What do Financial Clerks, All Other Do?
Financial clerks perform clerical and administrative tasks and keep records for financial institutions. Clerks may work for commercial banks, investment firms, or government agencies. Most clerks will be expected to compile and organize financial data, as well as help customers and clients carry out financial transactions. Some clerks work in specific fields, such as loan processing, billing and posting, or payroll. This job is perfect for anyone who enjoys numbers and is well organized. Clerks typically report to higher-level managers and supervisors.
Financial Clerks, All Other Skills and Abilities
A firm grasp on elementary accounting and financial procedures is required for this job. Workers should feel comfortable working with large amounts of sensitive financial data for extended periods of time. Basic mathematical knowledge, such as arithmetic, will be commonly employed by workers in this industry. The ability to communicate effectively with coworkers, superiors, and customers is needed for success in this field. Strong organizational skills are non-negotiable since you will be tasked with compiling and organizing financial files.
Financial Clerks, All Other Duties
Financial clerks perform a wide range of tasks, in a wide variety of industries. Many financial clerks work in payroll and are responsible for ensuring that workers receive compensation for their work. Others maintain the financial files of banks or companies, and may carry out basic financial transactions, such as opening bank accounts or performing credit checks. Clerks are also commonly employed in the loan processing field, and assist higher-level workers with deciding whether or not a client is eligible for a loan. As a clerk, you will also be expected to address the questions and complaints of customers and clients. Financial clerks may also:
- Calculate charges and bills
- Keep track of a companys orders, purchases, and supplies
- Interview loan applicants and obtain personal information needed to complete an application
- Work in casinos or gaming establishments
- Perform basic tasks for accountants, bankers, and brokers
Financial Clerks, All Other Tools and Technology
Financial clerks employ a variety of electronic devices and tools during working hours. Clerks will be expected to be proficient in computer usage, as well as the internet. Financial and accounting software is common in this industry, so clerks will have to feel comfortable using them. These programs will also be used to perform credit checks, input data, and organize financial files. Basic office equipment such as printers, faxes, phones, and scanners are heavily utilized.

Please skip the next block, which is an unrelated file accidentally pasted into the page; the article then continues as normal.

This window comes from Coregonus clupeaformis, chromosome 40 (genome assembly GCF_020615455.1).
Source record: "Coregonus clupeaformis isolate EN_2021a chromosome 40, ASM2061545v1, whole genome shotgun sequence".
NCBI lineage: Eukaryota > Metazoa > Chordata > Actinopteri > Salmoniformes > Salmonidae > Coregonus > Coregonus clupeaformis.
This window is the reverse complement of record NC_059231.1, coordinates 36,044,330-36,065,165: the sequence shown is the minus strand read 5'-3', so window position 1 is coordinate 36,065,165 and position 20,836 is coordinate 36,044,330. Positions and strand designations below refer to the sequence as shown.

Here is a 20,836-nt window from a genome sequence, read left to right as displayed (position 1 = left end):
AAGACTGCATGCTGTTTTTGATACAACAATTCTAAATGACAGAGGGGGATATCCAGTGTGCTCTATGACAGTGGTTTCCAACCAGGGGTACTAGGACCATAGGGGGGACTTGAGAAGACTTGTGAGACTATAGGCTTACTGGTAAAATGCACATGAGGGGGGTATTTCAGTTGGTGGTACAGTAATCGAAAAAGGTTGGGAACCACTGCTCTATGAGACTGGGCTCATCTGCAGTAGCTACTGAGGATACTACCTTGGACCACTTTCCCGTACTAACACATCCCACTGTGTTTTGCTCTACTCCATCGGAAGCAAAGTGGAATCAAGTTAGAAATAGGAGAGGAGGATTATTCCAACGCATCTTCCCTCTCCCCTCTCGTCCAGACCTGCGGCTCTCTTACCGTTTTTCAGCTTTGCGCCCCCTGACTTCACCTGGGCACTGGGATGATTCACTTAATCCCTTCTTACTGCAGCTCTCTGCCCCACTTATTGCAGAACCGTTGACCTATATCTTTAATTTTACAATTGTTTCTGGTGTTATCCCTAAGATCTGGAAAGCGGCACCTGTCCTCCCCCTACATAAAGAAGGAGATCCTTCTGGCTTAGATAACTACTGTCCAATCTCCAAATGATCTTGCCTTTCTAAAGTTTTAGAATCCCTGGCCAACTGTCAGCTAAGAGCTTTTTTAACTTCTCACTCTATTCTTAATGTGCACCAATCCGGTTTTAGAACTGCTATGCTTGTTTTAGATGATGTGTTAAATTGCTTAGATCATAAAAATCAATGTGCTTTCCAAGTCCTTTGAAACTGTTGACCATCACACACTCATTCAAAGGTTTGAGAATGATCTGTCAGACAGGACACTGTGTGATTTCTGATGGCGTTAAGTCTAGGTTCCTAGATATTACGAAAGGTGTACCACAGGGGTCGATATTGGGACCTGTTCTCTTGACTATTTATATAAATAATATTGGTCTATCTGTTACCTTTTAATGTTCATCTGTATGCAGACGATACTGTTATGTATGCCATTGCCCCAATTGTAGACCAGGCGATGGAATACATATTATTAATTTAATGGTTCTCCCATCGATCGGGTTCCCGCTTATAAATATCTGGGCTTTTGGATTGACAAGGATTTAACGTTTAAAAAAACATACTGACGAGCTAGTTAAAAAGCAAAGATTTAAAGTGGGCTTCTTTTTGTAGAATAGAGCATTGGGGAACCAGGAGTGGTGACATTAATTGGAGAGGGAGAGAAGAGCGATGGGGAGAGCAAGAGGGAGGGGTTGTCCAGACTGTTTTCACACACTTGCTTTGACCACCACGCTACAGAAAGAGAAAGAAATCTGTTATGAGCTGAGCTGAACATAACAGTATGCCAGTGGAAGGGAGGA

Education and Training for Financial Clerks, All Other
Breaking into this industry usually only requires a high-school education, but 2 and 4-year degrees are also common. Nearly 27% of financial clerks held a bachelors degree, while roughly 35% held only a high-school diploma. Almost 27% of workers attended college, but did not earn a degree. As with most careers, having a degree will make you more attractive to potential employers, but having one is not a requirement in this field. Financial clerks typically have a very brief training period before being allowed to work independently.
Financial Clerks, All Other Salary
The median yearly salary for this career is $39,200, with the top 10% earning around $58,800, and the bottom 10% earning $25,600 a year. Nationwide, there was a 0.8% wage increase amongst financial clerks. Clerks employed in the spectator sports industry earned the highest wages. Those employed in the credit intermediation industry reported earning the lowest wages.
Financial Clerks, All Other Jobs by Geography
Salaries and employment levels in this field vary drastically from region to region. California, Texas, and Florida employed more financial clerks than any other states. New York, Alaska, and Washington, D.C. paid the highest salaries in the field. There was a 3.9% spike in employment levels, meaning that the demand for workers in this particular field is rising fairly rapidly. If you want to work in the finance industry, but dont want to earn an advanced degree, this career just might fit you perfectly.